Whites Most Likely to Be Diagnosed With Adult ADHD

By Anne Harding

November 07, 2019

NEW YORK (Reuters Health) - Attention-deficit/hyperactivity disorder (ADHD) diagnoses in adults are on the rise, with markedly higher rates in whites than in other ethnic groups, new findings show.

"Clinicians may better serve patients by carefully considering symptoms across development, potential psychiatric comorbidities and cultural influences on health care seeking and delivery," Dr. Winston Chung of Kaiser Permanente Northern California (KPNC) in San Francisco, the study's first author, told Reuters Health by email.

Previous research has linked male sex, education level, divorced marital status and white ethnicity to higher odds of being diagnosed with ADHD, Dr. Chung and his team note in JAMA Network Open, online November 1.

To better understand trends in ADHD diagnoses based on race, they looked at more than 5 million adults and some 867,000 children aged 5 to 11 treated at KPNC in 2007-2016.

Among adults, 21.9% were aged 25-34, 50.5% were women, 41.7% were white and 1.12% were diagnosed with ADHD.

Prevalence of ADHD rose from 0.43% in 2007 to 0.96% in 2016. All ethnicities showed increases in adult diagnoses of ADHD over the study period, but prevalence among whites was consistently higher than in other ethnicities, increasing from 0.67% to 1.42%, compared to 0.22%-0.69% for black individuals, 0.56%-1.14% for Native Americans, 0.11%-0.39% for Pacific Islanders, 0.25%-0.65% for Latinos and 0.11%-0.35% for Asian Americans.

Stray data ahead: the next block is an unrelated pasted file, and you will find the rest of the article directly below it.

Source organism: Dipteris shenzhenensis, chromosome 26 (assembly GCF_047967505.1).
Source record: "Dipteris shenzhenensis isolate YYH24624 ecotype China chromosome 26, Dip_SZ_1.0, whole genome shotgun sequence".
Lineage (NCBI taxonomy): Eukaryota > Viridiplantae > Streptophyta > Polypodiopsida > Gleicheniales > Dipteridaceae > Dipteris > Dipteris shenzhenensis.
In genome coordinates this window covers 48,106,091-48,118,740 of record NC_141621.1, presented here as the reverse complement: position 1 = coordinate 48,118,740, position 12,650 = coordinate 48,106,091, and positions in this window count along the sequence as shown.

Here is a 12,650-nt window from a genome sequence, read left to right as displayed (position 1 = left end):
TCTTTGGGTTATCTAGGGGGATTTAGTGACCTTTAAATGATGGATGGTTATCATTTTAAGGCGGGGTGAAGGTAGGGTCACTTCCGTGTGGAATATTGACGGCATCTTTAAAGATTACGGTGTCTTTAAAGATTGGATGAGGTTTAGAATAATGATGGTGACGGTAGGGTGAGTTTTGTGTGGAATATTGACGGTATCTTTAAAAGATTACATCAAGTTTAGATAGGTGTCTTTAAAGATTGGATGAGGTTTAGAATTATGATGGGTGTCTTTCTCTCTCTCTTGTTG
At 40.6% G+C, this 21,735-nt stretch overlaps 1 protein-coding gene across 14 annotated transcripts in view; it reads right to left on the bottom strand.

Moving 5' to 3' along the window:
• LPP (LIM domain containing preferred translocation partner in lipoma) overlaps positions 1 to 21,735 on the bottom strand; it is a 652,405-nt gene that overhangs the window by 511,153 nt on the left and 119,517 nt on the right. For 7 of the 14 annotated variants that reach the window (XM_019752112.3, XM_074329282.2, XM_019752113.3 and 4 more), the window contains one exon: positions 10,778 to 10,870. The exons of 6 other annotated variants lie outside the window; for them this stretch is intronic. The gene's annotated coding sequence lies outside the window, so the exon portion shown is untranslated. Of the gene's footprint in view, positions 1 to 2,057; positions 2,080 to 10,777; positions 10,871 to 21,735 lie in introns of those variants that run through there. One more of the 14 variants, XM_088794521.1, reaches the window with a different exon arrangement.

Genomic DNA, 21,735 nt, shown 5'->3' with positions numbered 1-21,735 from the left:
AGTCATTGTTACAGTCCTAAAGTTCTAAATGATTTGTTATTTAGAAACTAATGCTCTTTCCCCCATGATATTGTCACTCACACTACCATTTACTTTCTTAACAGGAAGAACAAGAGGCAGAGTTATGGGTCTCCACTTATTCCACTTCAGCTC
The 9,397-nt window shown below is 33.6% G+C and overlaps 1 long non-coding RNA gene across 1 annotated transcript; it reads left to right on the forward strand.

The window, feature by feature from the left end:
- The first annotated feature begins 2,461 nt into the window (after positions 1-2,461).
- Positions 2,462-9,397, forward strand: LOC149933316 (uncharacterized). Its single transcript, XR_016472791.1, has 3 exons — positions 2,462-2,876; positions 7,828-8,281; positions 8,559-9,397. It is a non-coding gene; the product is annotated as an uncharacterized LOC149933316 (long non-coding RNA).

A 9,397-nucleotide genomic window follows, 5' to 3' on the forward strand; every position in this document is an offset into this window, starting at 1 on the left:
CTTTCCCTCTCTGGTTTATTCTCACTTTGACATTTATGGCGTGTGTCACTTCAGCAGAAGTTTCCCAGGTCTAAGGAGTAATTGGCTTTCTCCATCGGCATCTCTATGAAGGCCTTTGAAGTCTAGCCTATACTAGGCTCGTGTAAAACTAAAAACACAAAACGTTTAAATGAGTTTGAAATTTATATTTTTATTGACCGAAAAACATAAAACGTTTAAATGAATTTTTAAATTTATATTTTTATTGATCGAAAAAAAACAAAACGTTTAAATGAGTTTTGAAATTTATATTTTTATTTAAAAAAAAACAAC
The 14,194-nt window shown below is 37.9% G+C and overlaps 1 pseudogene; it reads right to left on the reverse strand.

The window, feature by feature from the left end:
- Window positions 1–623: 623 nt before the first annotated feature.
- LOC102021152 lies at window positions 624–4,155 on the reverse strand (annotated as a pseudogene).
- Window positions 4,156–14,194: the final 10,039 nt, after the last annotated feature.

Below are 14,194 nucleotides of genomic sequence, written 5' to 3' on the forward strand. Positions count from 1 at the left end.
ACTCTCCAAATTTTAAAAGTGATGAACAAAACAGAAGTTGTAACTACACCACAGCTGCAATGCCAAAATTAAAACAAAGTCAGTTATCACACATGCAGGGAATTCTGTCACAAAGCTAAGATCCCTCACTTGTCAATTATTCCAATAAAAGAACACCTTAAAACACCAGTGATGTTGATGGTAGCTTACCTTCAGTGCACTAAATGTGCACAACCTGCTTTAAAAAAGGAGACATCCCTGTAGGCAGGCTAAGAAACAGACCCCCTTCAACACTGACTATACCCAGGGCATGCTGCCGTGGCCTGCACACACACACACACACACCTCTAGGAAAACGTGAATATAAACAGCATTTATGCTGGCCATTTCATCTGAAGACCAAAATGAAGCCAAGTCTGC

Factors associated with ADHD diagnosis included younger age, male sex, white race, divorced marital status, being employed and being more highly educated.

Several mental-health diagnoses were strongly associated with ADHD, including eating disorders (odds ratio, 5.2), depression (OR, 4.1), bipolar disorder (OR, 4.7) and anxiety disorder (OR, 2.4).

Adults with ADHD were also more likely to be frequent health care users and to have sexually transmitted infections.

ADHD prevalence in children increased from 2.96% in 2007 to 3.74% in 2016.

"Strategies for improving detection and treatment of ADHD in adults include careful, unbiased, structured screening and documentation of symptoms across development and increased understanding of the various social, psychological and biological differences among races/ethnicities as well as culturally sensitive approaches to identify and treat ADHD in the total population," Dr. Chung said.

SOURCE: https://bit.ly/36BrUd4

JAMA Netw Open 2019